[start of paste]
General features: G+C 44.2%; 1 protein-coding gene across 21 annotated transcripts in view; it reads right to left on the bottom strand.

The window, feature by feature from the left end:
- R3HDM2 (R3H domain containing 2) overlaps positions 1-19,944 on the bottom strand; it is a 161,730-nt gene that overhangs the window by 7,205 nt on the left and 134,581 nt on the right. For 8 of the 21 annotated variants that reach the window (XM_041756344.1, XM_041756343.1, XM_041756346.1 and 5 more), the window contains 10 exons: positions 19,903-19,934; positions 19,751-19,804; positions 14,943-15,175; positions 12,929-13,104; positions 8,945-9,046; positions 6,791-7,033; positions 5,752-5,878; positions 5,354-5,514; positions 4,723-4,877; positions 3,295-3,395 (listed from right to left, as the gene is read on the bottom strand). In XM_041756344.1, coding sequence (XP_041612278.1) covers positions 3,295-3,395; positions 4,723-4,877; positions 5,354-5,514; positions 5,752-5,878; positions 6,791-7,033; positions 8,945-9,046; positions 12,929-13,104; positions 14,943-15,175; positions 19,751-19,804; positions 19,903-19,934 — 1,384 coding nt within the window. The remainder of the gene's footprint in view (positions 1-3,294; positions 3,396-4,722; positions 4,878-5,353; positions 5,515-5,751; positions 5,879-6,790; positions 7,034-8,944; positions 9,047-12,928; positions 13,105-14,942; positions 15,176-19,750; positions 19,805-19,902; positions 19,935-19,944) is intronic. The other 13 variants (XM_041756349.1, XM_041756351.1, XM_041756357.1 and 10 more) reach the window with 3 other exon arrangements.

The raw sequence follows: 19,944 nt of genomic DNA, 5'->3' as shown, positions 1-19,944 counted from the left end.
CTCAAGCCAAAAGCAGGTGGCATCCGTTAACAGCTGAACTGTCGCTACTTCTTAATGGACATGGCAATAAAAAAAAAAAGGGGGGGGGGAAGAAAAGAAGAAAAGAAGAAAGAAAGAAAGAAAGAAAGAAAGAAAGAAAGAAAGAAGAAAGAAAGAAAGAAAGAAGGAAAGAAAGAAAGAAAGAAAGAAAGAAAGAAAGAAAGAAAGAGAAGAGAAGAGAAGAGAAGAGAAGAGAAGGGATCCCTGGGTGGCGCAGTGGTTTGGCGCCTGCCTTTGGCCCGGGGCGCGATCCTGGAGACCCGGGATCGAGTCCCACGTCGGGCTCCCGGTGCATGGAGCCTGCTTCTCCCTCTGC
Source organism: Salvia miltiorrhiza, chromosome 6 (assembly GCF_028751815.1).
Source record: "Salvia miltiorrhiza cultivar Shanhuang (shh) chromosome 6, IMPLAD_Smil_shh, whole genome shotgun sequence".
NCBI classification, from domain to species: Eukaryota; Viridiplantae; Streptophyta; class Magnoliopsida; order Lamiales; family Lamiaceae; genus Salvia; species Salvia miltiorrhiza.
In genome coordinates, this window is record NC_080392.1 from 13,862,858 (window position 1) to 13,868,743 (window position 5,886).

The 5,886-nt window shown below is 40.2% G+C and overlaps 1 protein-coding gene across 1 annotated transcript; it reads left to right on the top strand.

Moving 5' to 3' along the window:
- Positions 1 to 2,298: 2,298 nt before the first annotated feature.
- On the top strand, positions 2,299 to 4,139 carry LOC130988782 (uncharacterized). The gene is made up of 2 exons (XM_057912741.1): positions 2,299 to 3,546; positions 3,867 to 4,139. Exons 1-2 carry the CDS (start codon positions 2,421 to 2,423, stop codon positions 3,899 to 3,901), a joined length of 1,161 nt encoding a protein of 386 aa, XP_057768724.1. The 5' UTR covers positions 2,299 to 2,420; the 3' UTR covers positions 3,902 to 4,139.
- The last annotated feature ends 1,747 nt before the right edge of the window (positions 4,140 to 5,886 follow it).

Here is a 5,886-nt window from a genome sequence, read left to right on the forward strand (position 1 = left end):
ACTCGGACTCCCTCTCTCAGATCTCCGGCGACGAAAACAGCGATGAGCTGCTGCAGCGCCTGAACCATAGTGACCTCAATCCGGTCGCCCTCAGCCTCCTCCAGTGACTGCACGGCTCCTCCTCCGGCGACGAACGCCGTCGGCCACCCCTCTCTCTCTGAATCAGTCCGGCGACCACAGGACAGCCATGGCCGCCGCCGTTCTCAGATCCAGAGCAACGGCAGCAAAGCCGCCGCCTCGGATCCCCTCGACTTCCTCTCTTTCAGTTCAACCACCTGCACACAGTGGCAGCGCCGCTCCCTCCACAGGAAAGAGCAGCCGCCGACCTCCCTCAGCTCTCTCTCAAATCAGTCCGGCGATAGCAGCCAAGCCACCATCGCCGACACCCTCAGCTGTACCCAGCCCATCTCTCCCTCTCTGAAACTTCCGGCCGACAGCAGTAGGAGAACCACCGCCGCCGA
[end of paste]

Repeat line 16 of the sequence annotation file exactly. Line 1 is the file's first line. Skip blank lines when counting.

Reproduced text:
ACTCGGACTCCCTCTCTCAGATCTCCGGCGACGAAAACAGCGATGAGCTGCTGCAGCGCCTGAACCATAGTGACCTCAATCCGGTCGCCCTCAGCCTCCTCCAGTGACTGCACGGCTCCTCCTCCGGCGACGAACGCCGTCGGCCACCCCTCTCTCTCTGAATCAGTCCGGCGACCACAGGACAGCCATGGCCGCCGCCGTTCTCAGATCCAGAGCAACGGCAGCAAAGCCGCCGCCTCGGATCCCCTCGACTTCCTCTCTTTCAGTTCAACCACCTGCACACAGTGGCAGCGCCGCTCCCTCCACAGGAAAGAGCAGCCGCCGACCTCCCTCAGCTCTCTCTCAAATCAGTCCGGCGATAGCAGCCAAGCCACCATCGCCGACACCCTCAGCTGTACCCAGCCCATCTCTCCCTCTCTGAAACTTCCGGCCGACAGCAGTAGGAGAACCACCGCCGCCGA